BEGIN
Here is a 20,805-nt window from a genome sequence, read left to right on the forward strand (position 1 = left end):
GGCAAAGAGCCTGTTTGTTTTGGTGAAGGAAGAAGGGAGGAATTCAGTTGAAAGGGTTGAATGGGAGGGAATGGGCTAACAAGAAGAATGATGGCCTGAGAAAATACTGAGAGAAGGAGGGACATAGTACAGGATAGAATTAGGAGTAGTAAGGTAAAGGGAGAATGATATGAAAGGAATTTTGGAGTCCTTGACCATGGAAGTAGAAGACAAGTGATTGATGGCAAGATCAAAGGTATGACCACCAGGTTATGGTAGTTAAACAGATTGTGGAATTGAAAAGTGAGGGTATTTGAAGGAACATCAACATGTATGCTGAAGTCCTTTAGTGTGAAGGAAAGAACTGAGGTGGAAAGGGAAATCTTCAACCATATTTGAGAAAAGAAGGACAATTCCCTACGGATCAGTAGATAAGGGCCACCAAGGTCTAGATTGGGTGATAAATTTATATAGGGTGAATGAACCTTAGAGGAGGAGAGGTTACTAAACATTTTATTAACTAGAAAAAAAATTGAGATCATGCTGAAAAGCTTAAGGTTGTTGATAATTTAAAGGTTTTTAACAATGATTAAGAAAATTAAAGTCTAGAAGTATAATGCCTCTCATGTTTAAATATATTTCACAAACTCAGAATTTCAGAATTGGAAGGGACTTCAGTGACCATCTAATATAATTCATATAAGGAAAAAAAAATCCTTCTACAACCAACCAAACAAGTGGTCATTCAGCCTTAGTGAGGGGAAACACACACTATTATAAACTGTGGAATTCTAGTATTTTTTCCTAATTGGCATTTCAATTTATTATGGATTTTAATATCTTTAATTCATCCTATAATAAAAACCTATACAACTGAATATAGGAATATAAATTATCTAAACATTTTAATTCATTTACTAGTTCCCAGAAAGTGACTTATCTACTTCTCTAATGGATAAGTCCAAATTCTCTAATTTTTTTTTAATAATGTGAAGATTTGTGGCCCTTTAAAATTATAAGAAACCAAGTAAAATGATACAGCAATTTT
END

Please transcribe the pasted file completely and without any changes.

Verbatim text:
Here is a 20,805-nt window from a genome sequence, read left to right on the forward strand (position 1 = left end):
GGCAAAGAGCCTGTTTGTTTTGGTGAAGGAAGAAGGGAGGAATTCAGTTGAAAGGGTTGAATGGGAGGGAATGGGCTAACAAGAAGAATGATGGCCTGAGAAAATACTGAGAGAAGGAGGGACATAGTACAGGATAGAATTAGGAGTAGTAAGGTAAAGGGAGAATGATATGAAAGGAATTTTGGAGTCCTTGACCATGGAAGTAGAAGACAAGTGATTGATGGCAAGATCAAAGGTATGACCACCAGGTTATGGTAGTTAAACAGATTGTGGAATTGAAAAGTGAGGGTATTTGAAGGAACATCAACATGTATGCTGAAGTCCTTTAGTGTGAAGGAAAGAACTGAGGTGGAAAGGGAAATCTTCAACCATATTTGAGAAAAGAAGGACAATTCCCTACGGATCAGTAGATAAGGGCCACCAAGGTCTAGATTGGGTGATAAATTTATATAGGGTGAATGAACCTTAGAGGAGGAGAGGTTACTAAACATTTTATTAACTAGAAAAAAAATTGAGATCATGCTGAAAAGCTTAAGGTTGTTGATAATTTAAAGGTTTTTAACAATGATTAAGAAAATTAAAGTCTAGAAGTATAATGCCTCTCATGTTTAAATATATTTCACAAACTCAGAATTTCAGAATTGGAAGGGACTTCAGTGACCATCTAATATAATTCATATAAGGAAAAAAAAATCCTTCTACAACCAACCAAACAAGTGGTCATTCAGCCTTAGTGAGGGGAAACACACACTATTATAAACTGTGGAATTCTAGTATTTTTTCCTAATTGGCATTTCAATTTATTATGGATTTTAATATCTTTAATTCATCCTATAATAAAAACCTATACAACTGAATATAGGAATATAAATTATCTAAACATTTTAATTCATTTACTAGTTCCCAGAAAGTGACTTATCTACTTCTCTAATGGATAAGTCCAAATTCTCTAATTTTTTTTTAATAATGTGAAGATTTGTGGCCCTTTAAAATTATAAGAAACCAAGTAAAATGATACAGCAATTTT